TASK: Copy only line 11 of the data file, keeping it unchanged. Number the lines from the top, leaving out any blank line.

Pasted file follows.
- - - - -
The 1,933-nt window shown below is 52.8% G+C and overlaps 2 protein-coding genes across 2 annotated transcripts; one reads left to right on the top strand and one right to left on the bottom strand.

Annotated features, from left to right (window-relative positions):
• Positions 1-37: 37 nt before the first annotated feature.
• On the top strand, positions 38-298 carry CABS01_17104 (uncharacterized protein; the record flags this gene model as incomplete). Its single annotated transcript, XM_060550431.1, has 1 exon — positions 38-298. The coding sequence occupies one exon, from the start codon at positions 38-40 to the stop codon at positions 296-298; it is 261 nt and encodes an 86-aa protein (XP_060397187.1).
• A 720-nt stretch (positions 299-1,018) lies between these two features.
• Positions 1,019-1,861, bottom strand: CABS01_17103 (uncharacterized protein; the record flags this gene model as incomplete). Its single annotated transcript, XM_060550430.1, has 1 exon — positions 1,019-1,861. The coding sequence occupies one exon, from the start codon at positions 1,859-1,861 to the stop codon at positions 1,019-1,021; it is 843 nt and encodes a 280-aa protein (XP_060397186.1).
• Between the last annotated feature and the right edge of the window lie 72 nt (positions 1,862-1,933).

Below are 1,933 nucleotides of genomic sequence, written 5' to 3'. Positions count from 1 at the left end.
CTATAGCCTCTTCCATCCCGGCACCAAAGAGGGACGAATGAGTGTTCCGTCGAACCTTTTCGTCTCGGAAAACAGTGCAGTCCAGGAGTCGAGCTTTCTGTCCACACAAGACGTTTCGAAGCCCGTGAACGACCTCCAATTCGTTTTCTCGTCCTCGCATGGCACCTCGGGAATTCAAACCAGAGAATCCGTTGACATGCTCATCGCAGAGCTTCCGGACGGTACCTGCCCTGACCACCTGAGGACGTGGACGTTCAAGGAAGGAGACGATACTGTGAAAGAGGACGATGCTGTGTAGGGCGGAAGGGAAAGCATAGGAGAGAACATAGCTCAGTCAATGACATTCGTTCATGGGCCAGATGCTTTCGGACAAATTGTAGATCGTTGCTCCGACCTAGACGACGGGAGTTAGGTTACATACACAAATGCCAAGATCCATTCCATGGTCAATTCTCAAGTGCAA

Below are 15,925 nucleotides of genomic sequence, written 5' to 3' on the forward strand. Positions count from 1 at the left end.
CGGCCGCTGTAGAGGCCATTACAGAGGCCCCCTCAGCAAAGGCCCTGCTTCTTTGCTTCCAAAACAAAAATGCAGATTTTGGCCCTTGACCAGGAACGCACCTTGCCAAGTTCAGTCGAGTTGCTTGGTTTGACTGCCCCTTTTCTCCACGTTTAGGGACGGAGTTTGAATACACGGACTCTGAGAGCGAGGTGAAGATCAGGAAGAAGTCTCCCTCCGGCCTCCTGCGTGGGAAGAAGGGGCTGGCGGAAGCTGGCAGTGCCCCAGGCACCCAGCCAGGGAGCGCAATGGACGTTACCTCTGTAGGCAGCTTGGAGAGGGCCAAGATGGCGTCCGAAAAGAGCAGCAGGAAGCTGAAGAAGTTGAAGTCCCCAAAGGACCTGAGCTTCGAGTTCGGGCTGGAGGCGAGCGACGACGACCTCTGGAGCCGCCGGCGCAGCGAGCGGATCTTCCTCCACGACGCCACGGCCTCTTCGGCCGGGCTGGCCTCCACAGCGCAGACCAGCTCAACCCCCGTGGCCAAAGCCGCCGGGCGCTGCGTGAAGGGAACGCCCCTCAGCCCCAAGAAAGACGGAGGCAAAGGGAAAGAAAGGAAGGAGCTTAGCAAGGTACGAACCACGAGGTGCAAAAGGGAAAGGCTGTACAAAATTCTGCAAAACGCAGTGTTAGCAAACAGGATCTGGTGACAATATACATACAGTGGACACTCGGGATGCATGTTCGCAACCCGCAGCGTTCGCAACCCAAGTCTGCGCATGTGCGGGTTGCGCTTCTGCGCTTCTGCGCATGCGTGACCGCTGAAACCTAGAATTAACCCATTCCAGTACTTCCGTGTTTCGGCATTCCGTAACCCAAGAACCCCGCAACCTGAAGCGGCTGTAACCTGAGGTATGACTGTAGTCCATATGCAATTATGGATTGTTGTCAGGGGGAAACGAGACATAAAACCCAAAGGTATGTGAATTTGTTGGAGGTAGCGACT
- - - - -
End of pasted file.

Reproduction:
CGGCCGCTGTAGAGGCCATTACAGAGGCCCCCTCAGCAAAGGCCCTGCTTCTTTGCTTCCAAAACAAAAATGCAGATTTTGGCCCTTGACCAGGAACGCACCTTGCCAAGTTCAGTCGAGTTGCTTGGTTTGACTGCCCCTTTTCTCCACGTTTAGGGACGGAGTTTGAATACACGGACTCTGAGAGCGAGGTGAAGATCAGGAAGAAGTCTCCCTCCGGCCTCCTGCGTGGGAAGAAGGGGCTGGCGGAAGCTGGCAGTGCCCCAGGCACCCAGCCAGGGAGCGCAATGGACGTTACCTCTGTAGGCAGCTTGGAGAGGGCCAAGATGGCGTCCGAAAAGAGCAGCAGGAAGCTGAAGAAGTTGAAGTCCCCAAAGGACCTGAGCTTCGAGTTCGGGCTGGAGGCGAGCGACGACGACCTCTGGAGCCGCCGGCGCAGCGAGCGGATCTTCCTCCACGACGCCACGGCCTCTTCGGCCGGGCTGGCCTCCACAGCGCAGACCAGCTCAACCCCCGTGGCCAAAGCCGCCGGGCGCTGCGTGAAGGGAACGCCCCTCAGCCCCAAGAAAGACGGAGGCAAAGGGAAAGAAAGGAAGGAGCTTAGCAAGGTACGAACCACGAGGTGCAAAAGGGAAAGGCTGTACAAAATTCTGCAAAACGCAGTGTTAGCAAACAGGATCTGGTGACAATATACATACAGTGGACACTCGGGATGCATGTTCGCAACCCGCAGCGTTCGCAACCCAAGTCTGCGCATGTGCGGGTTGCGCTTCTGCGCTTCTGCGCATGCGTGACCGCTGAAACCTAGAATTAACCCATTCCAGTACTTCCGTGTTTCGGCATTCCGTAACCCAAGAACCCCGCAACCTGAAGCGGCTGTAACCTGAGGTATGACTGTAGTCCATATGCAATTATGGATTGTTGTCAGGGGGAAACGAGACATAAAACCCAAAGGTATGTGAATTTGTTGGAGGTAGCGACT